The National Ready Mixed Concrete Association (NRMCA) Safety Contest for years has been a safety performance and incentive-award program aimed to foster safe practices at ready mixed concrete plants across the nation. THE CONCRETE PRODUCER co-sponsors the contest.

Before 1993, NRMCA annually sponsored a safety contest that gathered industry accident data and recognized member companies that had commendable safety records. The original contest was based on company-wide production criteria, making it difficult for large, multi-plant ready-mixed producers with outstanding safety records to be recognized.

The Safety Task Group of the association's Operations, Environment and Safety Committee redesigned the contest in its current form in 1996. The program has grown to become NRMCA's most popular award recognition program. It is designed to be simple, while providing meaningful and fair criteria to recognize individual plants for their commitment to safety as shown by their records.

The secondary goal of the contest is to gather thorough and accurate industry accident statistics. The data are analyzed and used to establish industry benchmarks for safe operations.

The contest is open to all facilities operated by NRMCA member companies. Entry forms were available starting in March 2006; the deadline was May 31. Producers with more than one division were encouraged to distribute entry blanks to individuals responsible for keeping safety records at each location. NRMCA keeps the data confidential. After verifying the data and calculations are complete, entry forms and specific company information are destroyed.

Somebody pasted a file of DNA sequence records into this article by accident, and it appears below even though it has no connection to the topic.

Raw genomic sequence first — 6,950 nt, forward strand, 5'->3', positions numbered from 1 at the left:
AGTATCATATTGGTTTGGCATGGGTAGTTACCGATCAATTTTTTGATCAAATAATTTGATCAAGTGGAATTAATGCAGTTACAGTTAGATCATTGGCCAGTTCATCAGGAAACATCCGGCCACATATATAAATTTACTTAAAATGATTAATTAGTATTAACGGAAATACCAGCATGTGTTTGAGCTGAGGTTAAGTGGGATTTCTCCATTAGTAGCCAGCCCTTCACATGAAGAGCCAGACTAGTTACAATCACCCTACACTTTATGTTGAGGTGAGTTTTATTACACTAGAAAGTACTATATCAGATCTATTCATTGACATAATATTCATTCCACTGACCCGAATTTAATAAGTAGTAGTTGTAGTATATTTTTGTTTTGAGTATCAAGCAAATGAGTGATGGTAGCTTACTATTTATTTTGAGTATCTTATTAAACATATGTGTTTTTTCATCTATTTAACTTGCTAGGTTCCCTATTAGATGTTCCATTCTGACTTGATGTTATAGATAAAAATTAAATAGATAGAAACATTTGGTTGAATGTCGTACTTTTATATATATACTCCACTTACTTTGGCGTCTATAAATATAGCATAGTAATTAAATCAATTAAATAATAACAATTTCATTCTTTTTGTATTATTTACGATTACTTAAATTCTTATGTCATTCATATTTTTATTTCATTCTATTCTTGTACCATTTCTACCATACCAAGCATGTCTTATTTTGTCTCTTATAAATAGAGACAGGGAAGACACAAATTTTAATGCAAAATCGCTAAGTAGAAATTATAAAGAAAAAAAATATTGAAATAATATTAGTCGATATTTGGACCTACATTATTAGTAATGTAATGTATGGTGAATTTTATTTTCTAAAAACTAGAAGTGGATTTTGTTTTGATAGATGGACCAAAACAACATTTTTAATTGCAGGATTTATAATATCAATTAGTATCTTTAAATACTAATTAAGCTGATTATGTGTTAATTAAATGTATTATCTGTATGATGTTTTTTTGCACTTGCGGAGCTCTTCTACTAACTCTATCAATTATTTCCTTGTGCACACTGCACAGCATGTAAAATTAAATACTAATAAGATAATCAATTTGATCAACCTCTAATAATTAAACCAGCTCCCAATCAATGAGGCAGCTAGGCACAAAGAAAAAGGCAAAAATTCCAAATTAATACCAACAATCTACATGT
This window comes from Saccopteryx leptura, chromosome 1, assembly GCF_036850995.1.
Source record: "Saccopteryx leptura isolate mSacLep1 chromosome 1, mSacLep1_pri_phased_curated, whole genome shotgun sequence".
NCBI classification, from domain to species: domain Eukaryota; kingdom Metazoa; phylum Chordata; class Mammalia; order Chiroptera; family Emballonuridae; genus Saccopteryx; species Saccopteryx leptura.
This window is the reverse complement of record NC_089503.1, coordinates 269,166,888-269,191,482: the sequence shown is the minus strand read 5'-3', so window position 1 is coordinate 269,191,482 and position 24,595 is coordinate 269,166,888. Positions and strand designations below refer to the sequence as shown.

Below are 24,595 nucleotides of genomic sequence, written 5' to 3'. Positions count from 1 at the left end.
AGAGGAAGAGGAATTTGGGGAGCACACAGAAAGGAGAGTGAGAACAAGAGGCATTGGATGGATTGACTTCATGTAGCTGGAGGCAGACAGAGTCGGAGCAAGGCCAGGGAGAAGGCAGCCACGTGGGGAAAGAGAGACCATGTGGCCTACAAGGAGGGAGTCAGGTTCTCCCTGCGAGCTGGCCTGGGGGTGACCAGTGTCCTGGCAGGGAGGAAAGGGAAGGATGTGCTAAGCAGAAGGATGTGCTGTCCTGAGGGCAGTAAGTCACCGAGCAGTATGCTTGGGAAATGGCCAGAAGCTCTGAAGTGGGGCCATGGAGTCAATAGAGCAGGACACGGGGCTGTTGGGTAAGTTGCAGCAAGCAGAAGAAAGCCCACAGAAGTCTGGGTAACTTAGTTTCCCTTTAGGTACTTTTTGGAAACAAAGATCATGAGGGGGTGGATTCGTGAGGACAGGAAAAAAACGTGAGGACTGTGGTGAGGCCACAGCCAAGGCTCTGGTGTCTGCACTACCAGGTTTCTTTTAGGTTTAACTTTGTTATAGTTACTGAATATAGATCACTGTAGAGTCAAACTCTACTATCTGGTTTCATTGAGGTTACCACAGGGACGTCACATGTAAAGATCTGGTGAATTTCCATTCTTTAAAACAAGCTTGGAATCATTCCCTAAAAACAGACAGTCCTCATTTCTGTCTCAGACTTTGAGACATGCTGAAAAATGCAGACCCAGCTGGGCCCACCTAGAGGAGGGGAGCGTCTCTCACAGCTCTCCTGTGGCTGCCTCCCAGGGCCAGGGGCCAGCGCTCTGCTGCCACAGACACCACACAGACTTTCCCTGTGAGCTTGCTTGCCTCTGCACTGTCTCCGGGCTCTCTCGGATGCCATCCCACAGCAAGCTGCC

To be fair, plants are divided into three categories, each based on the number of ready-mixed concrete trucks that are stationed at each plant. Today, unlike just a few years ago, it is very common, if not the norm, to have trucks that service two, three, and even more plants. In these cases, the producers are instructed to estimate the percentage of their fleets that could be theoretically assigned to a particular plant, or if the number of trucks fluctuates significantly, the average number is used.

Producers are divided into groups with 20 or more trucks, 10 to 19 trucks, and nine or fewer trucks.

Basis for Winning Entries

The following information was requested on the entry form:

  • Total number of cubic yards shipped during 2005 from that particular plant. This value was used to “level the playing field,” assuming more yardage shipped resulted in more opportunities for accidents.
  • Number of lost-time accidents at each plant in 2005. This includes all accidents that caused one or more employees to miss a complete shift of duty.
  • Number of DOT-reportable accidents in 2005.
  • Number of fatalities in 2005 that occurred while the employee was performing company work activities.
  • A safety score was calculated from these factors. This score, or Accident Frequency Rate (AFR), is the sum of one, plus lost-time accidents (LTA), mixer truck accidents (MTA), and fatalities (F), divided by concrete shipped in 100,000 cubic-yard increments.

    An Excellence in Safety is awarded to individual plants that are above the 70th percentile in scoring within each of the three categories in the contest. An Excellence in Safety certificate is awarded to all plants with no accidents recorded during 2005.

    The authors of this report are Terry Jones of Irving Materials Inc. and OES Safety Task Group Chairman, and John Carew of Carew Concrete and OES Committee Chairman.

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